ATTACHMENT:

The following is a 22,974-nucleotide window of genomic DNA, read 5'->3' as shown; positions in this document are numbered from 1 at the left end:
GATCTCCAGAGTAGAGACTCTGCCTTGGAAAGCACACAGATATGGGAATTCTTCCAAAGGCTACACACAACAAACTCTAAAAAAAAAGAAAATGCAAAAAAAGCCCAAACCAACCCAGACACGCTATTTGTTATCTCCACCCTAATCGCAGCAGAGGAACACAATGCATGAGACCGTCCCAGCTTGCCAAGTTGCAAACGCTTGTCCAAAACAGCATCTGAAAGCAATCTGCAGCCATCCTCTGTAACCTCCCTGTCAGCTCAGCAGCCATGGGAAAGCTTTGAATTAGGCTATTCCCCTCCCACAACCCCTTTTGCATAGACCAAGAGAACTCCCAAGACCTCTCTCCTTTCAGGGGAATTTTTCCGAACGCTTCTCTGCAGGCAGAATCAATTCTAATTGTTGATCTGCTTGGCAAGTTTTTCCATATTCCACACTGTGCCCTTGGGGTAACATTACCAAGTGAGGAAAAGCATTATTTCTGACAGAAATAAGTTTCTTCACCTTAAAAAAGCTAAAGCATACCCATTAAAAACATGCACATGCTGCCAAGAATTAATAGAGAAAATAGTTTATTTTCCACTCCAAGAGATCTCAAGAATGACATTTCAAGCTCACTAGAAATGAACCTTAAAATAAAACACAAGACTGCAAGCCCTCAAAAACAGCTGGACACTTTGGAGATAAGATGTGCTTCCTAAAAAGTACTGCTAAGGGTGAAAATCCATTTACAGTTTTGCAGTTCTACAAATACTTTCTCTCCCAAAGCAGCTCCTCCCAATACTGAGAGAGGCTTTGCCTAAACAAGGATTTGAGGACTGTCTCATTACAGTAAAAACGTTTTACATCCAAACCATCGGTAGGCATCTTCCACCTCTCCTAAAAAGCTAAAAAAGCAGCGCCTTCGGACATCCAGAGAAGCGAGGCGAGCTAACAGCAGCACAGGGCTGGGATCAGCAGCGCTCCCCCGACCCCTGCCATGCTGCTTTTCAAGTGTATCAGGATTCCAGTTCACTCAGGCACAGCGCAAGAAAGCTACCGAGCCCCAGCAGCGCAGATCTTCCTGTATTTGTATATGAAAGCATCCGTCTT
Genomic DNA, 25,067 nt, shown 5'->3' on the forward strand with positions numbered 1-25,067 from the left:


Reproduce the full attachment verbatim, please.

The following is a 22,974-nucleotide window of genomic DNA, read 5'->3' as shown; positions in this document are numbered from 1 at the left end:
GATCTCCAGAGTAGAGACTCTGCCTTGGAAAGCACACAGATATGGGAATTCTTCCAAAGGCTACACACAACAAACTCTAAAAAAAAAGAAAATGCAAAAAAAGCCCAAACCAACCCAGACACGCTATTTGTTATCTCCACCCTAATCGCAGCAGAGGAACACAATGCATGAGACCGTCCCAGCTTGCCAAGTTGCAAACGCTTGTCCAAAACAGCATCTGAAAGCAATCTGCAGCCATCCTCTGTAACCTCCCTGTCAGCTCAGCAGCCATGGGAAAGCTTTGAATTAGGCTATTCCCCTCCCACAACCCCTTTTGCATAGACCAAGAGAACTCCCAAGACCTCTCTCCTTTCAGGGGAATTTTTCCGAACGCTTCTCTGCAGGCAGAATCAATTCTAATTGTTGATCTGCTTGGCAAGTTTTTCCATATTCCACACTGTGCCCTTGGGGTAACATTACCAAGTGAGGAAAAGCATTATTTCTGACAGAAATAAGTTTCTTCACCTTAAAAAAGCTAAAGCATACCCATTAAAAACATGCACATGCTGCCAAGAATTAATAGAGAAAATAGTTTATTTTCCACTCCAAGAGATCTCAAGAATGACATTTCAAGCTCACTAGAAATGAACCTTAAAATAAAACACAAGACTGCAAGCCCTCAAAAACAGCTGGACACTTTGGAGATAAGATGTGCTTCCTAAAAAGTACTGCTAAGGGTGAAAATCCATTTACAGTTTTGCAGTTCTACAAATACTTTCTCTCCCAAAGCAGCTCCTCCCAATACTGAGAGAGGCTTTGCCTAAACAAGGATTTGAGGACTGTCTCATTACAGTAAAAACGTTTTACATCCAAACCATCGGTAGGCATCTTCCACCTCTCCTAAAAAGCTAAAAAAGCAGCGCCTTCGGACATCCAGAGAAGCGAGGCGAGCTAACAGCAGCACAGGGCTGGGATCAGCAGCGCTCCCCCGACCCCTGCCATGCTGCTTTTCAAGTGTATCAGGATTCCAGTTCACTCAGGCACAGCGCAAGAAAGCTACCGAGCCCCAGCAGCGCAGATCTTCCTGTATTTGTATATGAAAGCATCCGTCTT
Genomic DNA, 25,067 nt, shown 5'->3' on the forward strand with positions numbered 1-25,067 from the left: